Miracles & the Bible

Miracles & the Bible

In the previous section we saw that there were some very good reasons to accept theism (belief in God) and to reject atheism (the belief that there is no god). But this doesn’t mean that Christianity is true. There are many theistic religions, such as Judaism, Islam and Hinduism, to name a few. Has God communicated in ways that help us decide between these faiths?

The videos in the previous section demonstrate that God has already revealed Himself through the natural world and through our conscience. Can a God who created the entire universe out of nothing also part the Red Sea? Turn water into wine? Heal diseases instantly? Raise the dead? Of course. All of those miraculous events are simple tasks for an infinitely powerful Being.

Now this doesn’t mean that God has performed those miracles. It only means that He could have – that such miracles are possible. Given the good arguments for God’s existence, ruling out miracles beforehand is clearly illegitimate. The great skeptic David Hume (1711-1776) declared that the only believable events are regular events, and since a miracle is not a regular event, it ought not to be believed. But if we can’t believe in rare events then we can’t believe anything from history, which is comprised of rare, unrepeatable events. Such a position is clearly unreasonable.

But even if objective truth exists, and God exists, and miracles are possible, isn’t the Bible suspect? Hasn’t it been corrupted and manipulated over thousands of years? While the original New Testament documents have not survived, we have abundant, accurate and early copies of the original Greek New Testament documents (over 5,800 to date, some of which can be viewed here) – many more than the ten best pieces of ancient literature combined. Moreover, the nearly perfect reconstruction of the originals has been achieved by comparing the thousands of manuscript copies that do survive. We have discovered manuscript fragments from the early second century and perhaps as early as the mid-first century. There are no works from the ancient world that even comes close to the New Testament in terms of manuscript support.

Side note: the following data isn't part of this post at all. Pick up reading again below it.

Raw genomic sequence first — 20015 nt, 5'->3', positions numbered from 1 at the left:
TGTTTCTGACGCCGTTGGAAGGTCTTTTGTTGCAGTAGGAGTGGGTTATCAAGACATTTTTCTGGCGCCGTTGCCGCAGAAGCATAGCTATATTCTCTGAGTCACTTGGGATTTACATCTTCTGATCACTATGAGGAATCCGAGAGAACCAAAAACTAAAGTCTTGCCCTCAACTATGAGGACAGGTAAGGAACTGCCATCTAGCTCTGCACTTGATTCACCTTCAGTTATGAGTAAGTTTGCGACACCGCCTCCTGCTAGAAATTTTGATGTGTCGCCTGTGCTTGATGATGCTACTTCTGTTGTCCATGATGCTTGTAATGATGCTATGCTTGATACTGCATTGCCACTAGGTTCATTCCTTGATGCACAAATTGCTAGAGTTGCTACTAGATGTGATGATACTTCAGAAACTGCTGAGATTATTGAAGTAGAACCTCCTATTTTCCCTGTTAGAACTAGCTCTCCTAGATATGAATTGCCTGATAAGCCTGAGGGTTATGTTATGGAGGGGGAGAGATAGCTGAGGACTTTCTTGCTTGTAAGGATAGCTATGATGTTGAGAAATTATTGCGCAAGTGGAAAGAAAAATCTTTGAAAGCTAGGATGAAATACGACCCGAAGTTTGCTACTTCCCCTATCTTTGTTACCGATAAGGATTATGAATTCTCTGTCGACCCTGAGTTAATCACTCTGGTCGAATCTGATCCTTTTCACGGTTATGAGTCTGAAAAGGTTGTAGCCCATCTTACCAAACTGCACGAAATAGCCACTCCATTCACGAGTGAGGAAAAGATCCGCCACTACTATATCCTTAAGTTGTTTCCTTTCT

Not only do we have early copies of the originals, we know all the original New Testament documents were written before 100 A.D. (i.e. within 70 years of the death of Jesus) and most before 70 A.D. (within 40 years of Jesus’ death), much too early for legend and myth to creep in. We know this in part because:

  • Early church fathers like Clement, Ignatius and Polycarp quoted from 25 of the 27 books in the New Testament as early as 100 A.D. which means the originals were written earlier than that.
  • None of the New Testament documents make any mention of the onset of the Jewish war in 67 A.D. or the destruction of the Jerusalem Temple in 70 A.D. Since Jesus predicted the latter event, the writers would have pointed out his fulfilled prophesy if they were writing after 70 A.D.
  • The Book of Acts concludes with both the Apostle Paul and James still alive. James died in 62 A.D. which indicates Acts was written prior to this, and therefore the Gospel of Luke even earlier (since Acts is the follow up to the Gospel of Luke). Paul died in 68 A.D. which means all of his letters were written earlier than that.

Our modern day English translations of the New Testament have a 99% degree of accuracy. They are not based on translations of translations of translations, but on just one translation: from Greek to English, using thousands of handwritten Greek manuscripts, many dating back to the 2nd century. Thanks to modern textual scholarship we can have more confidence today that we are reading what the original authors wrote than at any other time in the past 1,800 years.

Next: Did Jesus Rise from the Dead?

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